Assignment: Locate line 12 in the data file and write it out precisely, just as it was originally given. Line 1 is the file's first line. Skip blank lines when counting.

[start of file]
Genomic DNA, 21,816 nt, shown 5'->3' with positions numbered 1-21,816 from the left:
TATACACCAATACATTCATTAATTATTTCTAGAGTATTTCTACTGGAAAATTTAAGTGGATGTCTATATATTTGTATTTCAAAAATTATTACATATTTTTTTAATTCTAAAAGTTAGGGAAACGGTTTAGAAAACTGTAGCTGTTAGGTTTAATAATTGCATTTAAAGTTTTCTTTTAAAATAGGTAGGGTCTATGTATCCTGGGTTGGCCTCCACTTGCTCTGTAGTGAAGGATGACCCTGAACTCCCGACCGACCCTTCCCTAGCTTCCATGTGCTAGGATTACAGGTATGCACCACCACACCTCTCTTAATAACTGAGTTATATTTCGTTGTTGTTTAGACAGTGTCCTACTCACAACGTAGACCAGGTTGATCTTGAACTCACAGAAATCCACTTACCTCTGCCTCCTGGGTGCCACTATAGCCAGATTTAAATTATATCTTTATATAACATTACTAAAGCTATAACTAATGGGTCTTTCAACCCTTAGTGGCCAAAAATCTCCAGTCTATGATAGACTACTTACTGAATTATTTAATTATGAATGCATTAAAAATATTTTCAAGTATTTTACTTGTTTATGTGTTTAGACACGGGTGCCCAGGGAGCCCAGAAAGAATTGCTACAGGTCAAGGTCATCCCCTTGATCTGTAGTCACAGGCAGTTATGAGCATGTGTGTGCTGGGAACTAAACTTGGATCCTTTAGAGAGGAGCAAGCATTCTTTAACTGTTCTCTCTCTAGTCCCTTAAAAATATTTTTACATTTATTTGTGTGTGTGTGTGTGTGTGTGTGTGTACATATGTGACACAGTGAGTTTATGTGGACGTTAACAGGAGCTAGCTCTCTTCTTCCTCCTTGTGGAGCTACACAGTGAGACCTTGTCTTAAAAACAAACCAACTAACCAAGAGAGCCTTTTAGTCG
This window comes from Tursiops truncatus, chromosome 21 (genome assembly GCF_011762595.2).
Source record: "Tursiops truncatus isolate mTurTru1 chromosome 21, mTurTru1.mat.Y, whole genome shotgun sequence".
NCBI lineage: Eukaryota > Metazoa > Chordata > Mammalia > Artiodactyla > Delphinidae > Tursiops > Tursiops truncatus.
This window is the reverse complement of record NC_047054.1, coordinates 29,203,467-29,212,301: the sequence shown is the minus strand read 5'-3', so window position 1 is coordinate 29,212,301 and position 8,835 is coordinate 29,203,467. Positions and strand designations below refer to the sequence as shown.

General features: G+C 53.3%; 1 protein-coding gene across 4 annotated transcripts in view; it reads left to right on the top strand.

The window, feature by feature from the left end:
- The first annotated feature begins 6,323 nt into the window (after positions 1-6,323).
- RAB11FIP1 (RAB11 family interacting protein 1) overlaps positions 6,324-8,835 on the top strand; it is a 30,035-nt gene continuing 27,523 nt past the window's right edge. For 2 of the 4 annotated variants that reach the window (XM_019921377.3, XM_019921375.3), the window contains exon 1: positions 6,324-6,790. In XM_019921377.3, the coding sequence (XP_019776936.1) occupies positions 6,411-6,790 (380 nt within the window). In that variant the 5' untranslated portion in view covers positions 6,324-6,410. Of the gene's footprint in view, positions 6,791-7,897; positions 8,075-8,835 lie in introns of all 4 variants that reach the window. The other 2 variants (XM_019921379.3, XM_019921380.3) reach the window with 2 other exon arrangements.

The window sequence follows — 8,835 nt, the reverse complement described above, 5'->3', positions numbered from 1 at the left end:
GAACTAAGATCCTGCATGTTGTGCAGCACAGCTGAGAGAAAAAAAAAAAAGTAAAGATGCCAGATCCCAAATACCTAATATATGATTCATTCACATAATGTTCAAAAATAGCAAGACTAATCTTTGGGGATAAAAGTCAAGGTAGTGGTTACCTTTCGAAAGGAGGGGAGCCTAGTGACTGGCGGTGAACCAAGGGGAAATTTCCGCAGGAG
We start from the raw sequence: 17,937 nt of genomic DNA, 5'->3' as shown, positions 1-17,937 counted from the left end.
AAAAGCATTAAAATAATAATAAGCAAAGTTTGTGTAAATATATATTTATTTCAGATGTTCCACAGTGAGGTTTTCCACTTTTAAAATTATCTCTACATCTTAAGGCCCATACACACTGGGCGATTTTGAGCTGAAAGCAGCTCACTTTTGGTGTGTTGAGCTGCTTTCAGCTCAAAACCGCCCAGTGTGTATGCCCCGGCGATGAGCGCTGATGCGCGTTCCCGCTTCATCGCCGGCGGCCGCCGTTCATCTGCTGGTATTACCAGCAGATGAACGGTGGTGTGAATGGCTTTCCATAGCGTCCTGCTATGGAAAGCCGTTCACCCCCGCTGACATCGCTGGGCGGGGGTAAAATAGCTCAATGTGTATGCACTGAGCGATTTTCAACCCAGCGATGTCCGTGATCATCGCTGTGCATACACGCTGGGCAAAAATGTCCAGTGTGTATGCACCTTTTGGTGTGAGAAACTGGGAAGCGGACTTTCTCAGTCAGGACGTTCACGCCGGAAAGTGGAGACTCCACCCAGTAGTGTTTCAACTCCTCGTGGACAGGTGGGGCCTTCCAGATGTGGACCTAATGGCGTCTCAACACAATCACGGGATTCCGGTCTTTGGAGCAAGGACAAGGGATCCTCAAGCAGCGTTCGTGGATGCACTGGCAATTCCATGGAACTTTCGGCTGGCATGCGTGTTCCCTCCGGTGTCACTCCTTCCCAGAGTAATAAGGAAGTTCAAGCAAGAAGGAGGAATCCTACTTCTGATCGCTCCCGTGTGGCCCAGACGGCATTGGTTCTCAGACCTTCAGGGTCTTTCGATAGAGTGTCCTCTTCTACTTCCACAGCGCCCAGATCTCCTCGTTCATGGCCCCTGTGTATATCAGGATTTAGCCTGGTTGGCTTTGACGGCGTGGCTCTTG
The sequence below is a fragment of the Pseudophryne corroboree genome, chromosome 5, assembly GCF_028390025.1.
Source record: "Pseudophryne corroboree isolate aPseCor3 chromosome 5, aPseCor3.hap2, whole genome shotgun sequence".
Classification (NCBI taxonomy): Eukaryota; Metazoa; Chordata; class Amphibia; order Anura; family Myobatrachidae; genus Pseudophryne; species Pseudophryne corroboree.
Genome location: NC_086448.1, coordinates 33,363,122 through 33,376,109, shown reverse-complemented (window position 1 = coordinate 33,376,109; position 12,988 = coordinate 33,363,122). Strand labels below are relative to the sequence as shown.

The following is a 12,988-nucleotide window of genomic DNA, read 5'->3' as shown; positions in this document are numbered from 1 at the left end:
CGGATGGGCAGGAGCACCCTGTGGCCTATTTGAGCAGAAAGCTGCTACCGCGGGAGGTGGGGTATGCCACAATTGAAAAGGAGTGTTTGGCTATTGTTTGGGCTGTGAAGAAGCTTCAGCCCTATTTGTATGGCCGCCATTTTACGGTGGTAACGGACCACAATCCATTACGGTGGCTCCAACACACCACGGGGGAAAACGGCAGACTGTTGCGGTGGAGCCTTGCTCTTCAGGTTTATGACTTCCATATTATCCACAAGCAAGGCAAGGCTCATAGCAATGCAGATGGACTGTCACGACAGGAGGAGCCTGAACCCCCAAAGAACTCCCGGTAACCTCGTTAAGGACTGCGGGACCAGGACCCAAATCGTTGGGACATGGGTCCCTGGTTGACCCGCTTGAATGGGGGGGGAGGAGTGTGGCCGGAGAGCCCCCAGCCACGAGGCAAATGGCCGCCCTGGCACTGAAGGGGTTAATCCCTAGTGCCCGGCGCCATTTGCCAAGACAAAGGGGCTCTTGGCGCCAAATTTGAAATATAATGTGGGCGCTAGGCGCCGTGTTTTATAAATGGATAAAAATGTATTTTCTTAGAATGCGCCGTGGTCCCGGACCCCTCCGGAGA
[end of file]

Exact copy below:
GAACTAAGATCCTGCATGTTGTGCAGCACAGCTGAGAGAAAAAAAAAAAAGTAAAGATGCCAGATCCCAAATACCTAATATATGATTCATTCACATAATGTTCAAAAATAGCAAGACTAATCTTTGGGGATAAAAGTCAAGGTAGTGGTTACCTTTCGAAAGGAGGGGAGCCTAGTGACTGGCGGTGAACCAAGGGGAAATTTCCGCAGGAG